This is somewhat reminiscent of Peter Dengate-Thrush’s response to questions from KnujOn’s Garth Bruen at the Washington D.C. ICANN Session entitled: “Improving Institutional Confidence consultation” KnujOn brought up issues of criminality, contract violations, and exclusion of the Internet consumer. Dengate-Thrush admonished Bruen that “this was not relevant to institutional confidence.” Later at this same session Dengate-Thrush told the audience that he did not “want to hear from any more angry IP lawyers.” Many of the attendees were attorneys representing brand holders being exploited by cyber-squatters and counterfeiters. The Intellectual Property community expressed its feeling of being marginalized by ICANN in favor of shadowy criminal interests.

So, as at the Cairo meeting, open forums only seem open if the panel wants to hear the question. The summary dismissal of Dr. Bruen can only be seen as prejudiced as it violates Sharry’s own ground rules for the session:

…our joint SO and AC meeting is focusing on new gTLDs, IDN ccTLDs, and issues that run across that space.

Dr. Bruen’s unasked and unanswered question concerned the fact that since the existing compliance structure is inadequate, how can ICANN ensure contractual compliance is enforced in a rapidly expanded Internet? Furthermore, Sharry opened the session with this commitment:

We will try, as we do that, on the way through, to involve a little bit of at least conversation, if not a little bit of conflict or argument or heated debate or discussion or something like that is(sic) well. And we will see how we go then, bringing the audience into that conversation.

But, as we can see no debate or discussion was allowed. Since the serious issue has emerged of Registrar Secrecy, we simply want to know if this will be allowed to continue within the new Doamin Registrar space or will common-sense policy be implemented. If the issues of contract violations, criminality in the Registrar community, and exclusion of the consumer are not relevant to improving institutional confidence, then what is?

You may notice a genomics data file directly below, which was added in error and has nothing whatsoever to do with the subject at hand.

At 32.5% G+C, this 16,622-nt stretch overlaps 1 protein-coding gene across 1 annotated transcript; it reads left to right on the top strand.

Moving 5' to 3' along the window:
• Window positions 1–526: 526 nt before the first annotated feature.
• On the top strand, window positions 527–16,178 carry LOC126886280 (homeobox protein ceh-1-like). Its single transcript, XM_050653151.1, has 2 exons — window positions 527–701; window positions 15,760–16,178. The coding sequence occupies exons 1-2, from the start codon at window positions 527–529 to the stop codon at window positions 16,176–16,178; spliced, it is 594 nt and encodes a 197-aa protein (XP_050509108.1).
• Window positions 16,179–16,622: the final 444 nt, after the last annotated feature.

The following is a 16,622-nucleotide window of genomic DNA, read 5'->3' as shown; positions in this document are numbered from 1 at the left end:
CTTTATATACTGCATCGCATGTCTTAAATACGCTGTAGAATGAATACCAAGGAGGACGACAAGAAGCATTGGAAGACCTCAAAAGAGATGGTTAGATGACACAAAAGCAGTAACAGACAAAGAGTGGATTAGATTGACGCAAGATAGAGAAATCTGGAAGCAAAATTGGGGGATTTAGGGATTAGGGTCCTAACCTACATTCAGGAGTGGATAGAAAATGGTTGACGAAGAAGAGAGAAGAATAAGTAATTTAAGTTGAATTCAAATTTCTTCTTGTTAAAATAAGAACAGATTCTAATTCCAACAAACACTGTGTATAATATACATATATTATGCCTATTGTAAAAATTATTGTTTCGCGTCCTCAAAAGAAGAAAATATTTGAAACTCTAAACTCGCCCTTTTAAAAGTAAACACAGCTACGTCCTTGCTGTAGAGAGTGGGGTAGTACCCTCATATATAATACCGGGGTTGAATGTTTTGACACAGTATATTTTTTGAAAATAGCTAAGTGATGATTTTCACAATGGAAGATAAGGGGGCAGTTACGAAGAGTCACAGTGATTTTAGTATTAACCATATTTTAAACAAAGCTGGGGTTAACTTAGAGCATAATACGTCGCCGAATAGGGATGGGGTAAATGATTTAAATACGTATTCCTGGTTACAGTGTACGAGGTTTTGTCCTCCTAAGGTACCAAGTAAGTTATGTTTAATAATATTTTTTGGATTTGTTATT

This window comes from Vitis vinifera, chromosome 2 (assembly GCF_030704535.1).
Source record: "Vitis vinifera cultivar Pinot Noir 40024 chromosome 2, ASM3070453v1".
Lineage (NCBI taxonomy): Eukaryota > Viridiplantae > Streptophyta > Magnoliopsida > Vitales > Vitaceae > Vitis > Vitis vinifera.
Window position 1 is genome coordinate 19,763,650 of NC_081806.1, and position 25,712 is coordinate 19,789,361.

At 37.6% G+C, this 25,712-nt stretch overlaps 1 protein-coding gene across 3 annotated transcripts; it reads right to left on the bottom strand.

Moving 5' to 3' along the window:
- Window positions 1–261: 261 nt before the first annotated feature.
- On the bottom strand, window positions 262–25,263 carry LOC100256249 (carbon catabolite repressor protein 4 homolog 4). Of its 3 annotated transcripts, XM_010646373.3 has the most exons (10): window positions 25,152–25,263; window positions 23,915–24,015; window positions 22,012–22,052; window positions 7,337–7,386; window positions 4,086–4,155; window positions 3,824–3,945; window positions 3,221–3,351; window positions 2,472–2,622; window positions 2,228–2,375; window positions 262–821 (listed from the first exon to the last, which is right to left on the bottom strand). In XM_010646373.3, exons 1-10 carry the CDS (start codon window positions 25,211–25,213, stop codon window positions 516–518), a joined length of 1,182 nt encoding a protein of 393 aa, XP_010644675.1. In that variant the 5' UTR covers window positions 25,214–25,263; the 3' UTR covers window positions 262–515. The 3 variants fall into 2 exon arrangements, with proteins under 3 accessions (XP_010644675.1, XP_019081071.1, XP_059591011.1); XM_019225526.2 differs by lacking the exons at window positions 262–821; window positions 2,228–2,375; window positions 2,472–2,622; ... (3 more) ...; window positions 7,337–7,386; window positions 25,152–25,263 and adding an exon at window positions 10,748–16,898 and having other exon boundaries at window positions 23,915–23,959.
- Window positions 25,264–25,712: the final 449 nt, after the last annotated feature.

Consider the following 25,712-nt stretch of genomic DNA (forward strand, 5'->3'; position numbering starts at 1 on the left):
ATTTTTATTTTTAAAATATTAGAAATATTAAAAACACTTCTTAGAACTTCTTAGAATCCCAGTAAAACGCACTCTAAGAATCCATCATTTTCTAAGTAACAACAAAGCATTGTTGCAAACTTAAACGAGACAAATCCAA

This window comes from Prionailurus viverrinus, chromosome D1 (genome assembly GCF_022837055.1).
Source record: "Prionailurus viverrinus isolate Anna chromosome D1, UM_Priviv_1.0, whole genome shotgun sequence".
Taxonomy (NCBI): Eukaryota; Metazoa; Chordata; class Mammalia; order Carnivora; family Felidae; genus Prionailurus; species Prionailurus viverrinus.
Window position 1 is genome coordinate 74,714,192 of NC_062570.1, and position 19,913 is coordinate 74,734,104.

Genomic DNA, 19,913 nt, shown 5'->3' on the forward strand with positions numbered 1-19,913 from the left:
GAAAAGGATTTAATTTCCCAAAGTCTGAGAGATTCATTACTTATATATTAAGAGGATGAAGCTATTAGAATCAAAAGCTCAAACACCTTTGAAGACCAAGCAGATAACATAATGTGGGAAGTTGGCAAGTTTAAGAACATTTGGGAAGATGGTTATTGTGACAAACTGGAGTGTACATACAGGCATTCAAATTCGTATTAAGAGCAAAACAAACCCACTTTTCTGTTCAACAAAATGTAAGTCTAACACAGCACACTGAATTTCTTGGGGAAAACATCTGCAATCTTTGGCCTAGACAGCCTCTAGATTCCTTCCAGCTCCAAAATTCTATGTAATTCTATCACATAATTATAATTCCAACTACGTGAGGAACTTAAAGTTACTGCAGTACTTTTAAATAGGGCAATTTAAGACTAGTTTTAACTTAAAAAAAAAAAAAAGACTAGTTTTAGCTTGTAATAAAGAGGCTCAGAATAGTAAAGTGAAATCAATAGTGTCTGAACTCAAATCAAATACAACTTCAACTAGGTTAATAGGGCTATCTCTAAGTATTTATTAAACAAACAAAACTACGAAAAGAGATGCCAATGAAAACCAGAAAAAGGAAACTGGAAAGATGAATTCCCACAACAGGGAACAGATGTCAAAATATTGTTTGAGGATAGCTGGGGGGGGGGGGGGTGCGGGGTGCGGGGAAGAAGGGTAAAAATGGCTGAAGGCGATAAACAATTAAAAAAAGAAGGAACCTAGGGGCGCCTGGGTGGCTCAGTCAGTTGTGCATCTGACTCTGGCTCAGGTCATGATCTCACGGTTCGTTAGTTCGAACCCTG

KnujOn will be contacting Sharry and Disspain directly, as well as ICANN’s Ombudsman, to get a better explanation. We are speaking on behalf of the consumer and wont be silenced

Should Internet registrars be transparent? Let ICANN know! (infoworld.com)
Where Are the Registrars? (eweek.com)
ICANN De Facto Sanctioning of Domain Registrar Secrecy? (eweek.com)

KnujOn Public Appearances
November 2-7 ICANN Meeting (cai.icann.org)


ICANN touts WHOIS compliance rules, but not for registrars

November 3, 2008

Last Friday, ICANN listed six steps being taken to ensure that the provisions of the RAA with regard to WHOIS information are followed correctly. And in nearly every article we have published here at The Industry Standard about ICANN policy, we are reminded that the public can recommend changes to the RAA, which is currently undergoing revision. What is most interesting about the ICANN WHOIS focus, is that the registrars themselves are not subject to the same strict information regulation. One of the easiest ways to spot spammers, malware distributors, or other illegal activity associated with domains online has been the ability to check a registrant's WHOIS information. Falsified or missing information is often an indicator of a fly-by-night registrant, or one unwilling to provide real information due to their unscrupulous activities. As a result, false information is one of the biggest complaints concerning ICANN's registrar enforcement; the Registrar Accreditation Agreement (RAA) requires that registrars get complete and verifiable information from the customers they register. (thestandard.com)

Where Are the Registrars? (eweek.com)
ICANN De Facto Sanctioning of Domain Registrar Secrecy? (eweek.com)

KnujOn Public Appearances
November 2-7 ICANN Meeting (cai.icann.org)


End Registrar Secrecy - You Can Help!

November 2, 2008

So many of the problems we are experiencing on the Internet (spam, phishing, counterfeit product traffic, malware distribution, network intrusions, online fraud, etc.) are enabled by secrecy within the service provider community, specifically among certain Registrars. Note some of the following recent issues: